When Is a Death Sentence Not a Death Sentence?

Even with appeals, Jesse Timmendequas should have been scragged, toe-tagged, and bagged long before the Y2K celebrations.

David Griffith 2017 Headshot

Back in December, New Jersey's state officials repealed the death penalty. They didn't use it anyway, so the decision probably had little real effect.

After all, the most infamous denizen of the Garden State's death row was Jesse Timmendequas. And if anybody ever needed killing, this waste of human skin does.

In 1994, the state of New Jersey plopped this monster and his two fellow sex offender roomies into a neighborhood full of unsuspecting people and across the street from the home of seven-year-old Megan Kanka.

Sex offenders, especially child molesters, are extremely difficult to rehabilitate.

Jesse was no exception. And in the twisted wiring that passes for his brain, he found a lust object in seven-year-old Megan. He used the old "Want to see my puppy?" bait line to persuade the little girl to come into his home. He raped her. Smashed her head into a dresser. Strangled her with his belt. And raped her corpse. The next day he confessed to the crime.

Three years later Jesse Timmendequas was convicted of kidnapping, aggravated sexual assault, and murder. He was sentenced to death. And can you think of anybody who deserved the needle more than this guy?

But two months ago, Jesse Timmendequas received a Christmas present when Gov. Jon S. Corzine signed a bill that repealed the state's death penalty. He is now serving life in prison without parole.

I recap this story, not because of some particular desire to explain the origin of Megan's Law, which requires sex offenders to register and is named for Megan Kanka, but to point out the following: This guy was on death row three years longer than Megan Kanka drew breath.

Which begs the question: Did New Jersey even really have a death penalty? I mean even with appeals, Jesse Timmendequas should have been scragged, toe-tagged, and bagged long before the Y2K celebrations. But no one has been executed in the Garden State since 1963. I repeat…1963.

The powers that be in New Jersey had so little support for capital punishment that they didn't even seek it in cop killings. Maybe such a capital punishment-supporting jury could have prevented the travesty of justice that occurred in Newark two months before Gov. Corzine repealed the state's death penalty.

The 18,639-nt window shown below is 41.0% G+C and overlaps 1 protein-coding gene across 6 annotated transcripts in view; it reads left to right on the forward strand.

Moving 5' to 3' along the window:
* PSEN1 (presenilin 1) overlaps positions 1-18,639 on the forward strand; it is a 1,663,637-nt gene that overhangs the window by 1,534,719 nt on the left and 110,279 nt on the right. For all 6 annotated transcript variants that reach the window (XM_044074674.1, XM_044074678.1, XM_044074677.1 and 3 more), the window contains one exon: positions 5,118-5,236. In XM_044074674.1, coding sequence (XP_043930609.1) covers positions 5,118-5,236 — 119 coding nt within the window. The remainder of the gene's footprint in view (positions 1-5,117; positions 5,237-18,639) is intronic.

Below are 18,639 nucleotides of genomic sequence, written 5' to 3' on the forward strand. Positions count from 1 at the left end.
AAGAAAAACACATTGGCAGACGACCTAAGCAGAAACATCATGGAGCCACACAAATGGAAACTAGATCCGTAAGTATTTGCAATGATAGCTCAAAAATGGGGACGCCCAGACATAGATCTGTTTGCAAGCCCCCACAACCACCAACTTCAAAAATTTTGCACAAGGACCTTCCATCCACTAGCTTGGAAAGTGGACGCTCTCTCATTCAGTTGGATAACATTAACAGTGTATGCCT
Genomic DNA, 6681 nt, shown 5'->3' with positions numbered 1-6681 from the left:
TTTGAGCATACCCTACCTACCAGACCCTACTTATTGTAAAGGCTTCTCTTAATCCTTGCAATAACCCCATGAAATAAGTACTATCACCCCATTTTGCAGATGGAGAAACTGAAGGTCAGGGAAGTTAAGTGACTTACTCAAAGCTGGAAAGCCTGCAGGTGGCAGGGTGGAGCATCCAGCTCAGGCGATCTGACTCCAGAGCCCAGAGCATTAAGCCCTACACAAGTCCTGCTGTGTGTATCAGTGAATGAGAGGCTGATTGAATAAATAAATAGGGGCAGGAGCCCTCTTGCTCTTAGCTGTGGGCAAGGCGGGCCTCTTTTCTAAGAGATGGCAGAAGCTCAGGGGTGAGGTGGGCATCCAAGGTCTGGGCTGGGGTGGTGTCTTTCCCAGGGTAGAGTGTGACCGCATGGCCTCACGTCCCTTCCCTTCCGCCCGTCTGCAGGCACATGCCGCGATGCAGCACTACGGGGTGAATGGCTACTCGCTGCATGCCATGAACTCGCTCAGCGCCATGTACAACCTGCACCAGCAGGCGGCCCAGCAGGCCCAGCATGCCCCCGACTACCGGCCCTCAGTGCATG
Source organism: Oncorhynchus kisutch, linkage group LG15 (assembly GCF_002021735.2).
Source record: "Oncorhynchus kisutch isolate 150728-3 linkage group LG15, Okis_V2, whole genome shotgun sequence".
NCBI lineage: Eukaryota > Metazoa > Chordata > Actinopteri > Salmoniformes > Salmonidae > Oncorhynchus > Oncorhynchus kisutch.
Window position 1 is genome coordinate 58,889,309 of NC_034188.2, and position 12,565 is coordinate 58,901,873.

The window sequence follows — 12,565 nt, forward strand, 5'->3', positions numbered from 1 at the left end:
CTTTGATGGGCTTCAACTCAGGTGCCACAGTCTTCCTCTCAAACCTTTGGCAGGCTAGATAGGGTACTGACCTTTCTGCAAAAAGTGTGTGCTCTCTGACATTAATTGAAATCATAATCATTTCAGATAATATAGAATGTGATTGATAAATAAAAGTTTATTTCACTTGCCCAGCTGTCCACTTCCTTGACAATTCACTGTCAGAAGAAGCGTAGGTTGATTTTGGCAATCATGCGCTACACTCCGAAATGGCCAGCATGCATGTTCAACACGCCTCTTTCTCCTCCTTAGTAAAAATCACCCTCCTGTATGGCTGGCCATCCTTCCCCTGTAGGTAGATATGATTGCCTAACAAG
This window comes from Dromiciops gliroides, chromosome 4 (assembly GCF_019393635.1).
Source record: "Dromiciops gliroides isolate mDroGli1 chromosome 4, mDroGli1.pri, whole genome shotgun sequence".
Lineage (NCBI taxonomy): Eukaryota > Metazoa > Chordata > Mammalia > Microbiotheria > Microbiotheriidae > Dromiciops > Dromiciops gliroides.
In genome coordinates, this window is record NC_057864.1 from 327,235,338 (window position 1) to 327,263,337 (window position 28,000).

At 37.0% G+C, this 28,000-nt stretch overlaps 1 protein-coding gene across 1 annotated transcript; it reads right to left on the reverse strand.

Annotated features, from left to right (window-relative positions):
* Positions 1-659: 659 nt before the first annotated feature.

Back in July 2005, Newark Special Officer Dwayne Reeves, 28, was gunned down in front of the high school where he served. At the time, he was trying to handcuff Blood gang enforcer Khalil Tutt, 28, who was intent on attacking a student who had fought with his younger sister.

His trial was held last October. And despite eyewitness testimony that Tutt had killed Reeves, the jury reduced Tutt's first-degree murder charge to reckless manslaughter. Prosecutors believe the jury was intimidated.

Fortunately, justice wasn't totally blind in this case. Superior Court Judge Michael Casale was so pissed by the jury's verdict that he used the jury's guilty verdicts on some ancillary charges to give Tutt 30 years. Of course, Tutt's attorney is appealing the sentence.

Would Tutt have been convicted of murder if the prosecutors had sought the death penalty? Who knows? One thing is certain, however, even if he had been sentenced to face the executioner that day never would have come. And that's true whether the state's death penalty had been repealed or not.

New Jersey didn't have the stones to carry out the death sentences handed down by its capital case juries since 1976. So there was no point in the state having capital punishment.


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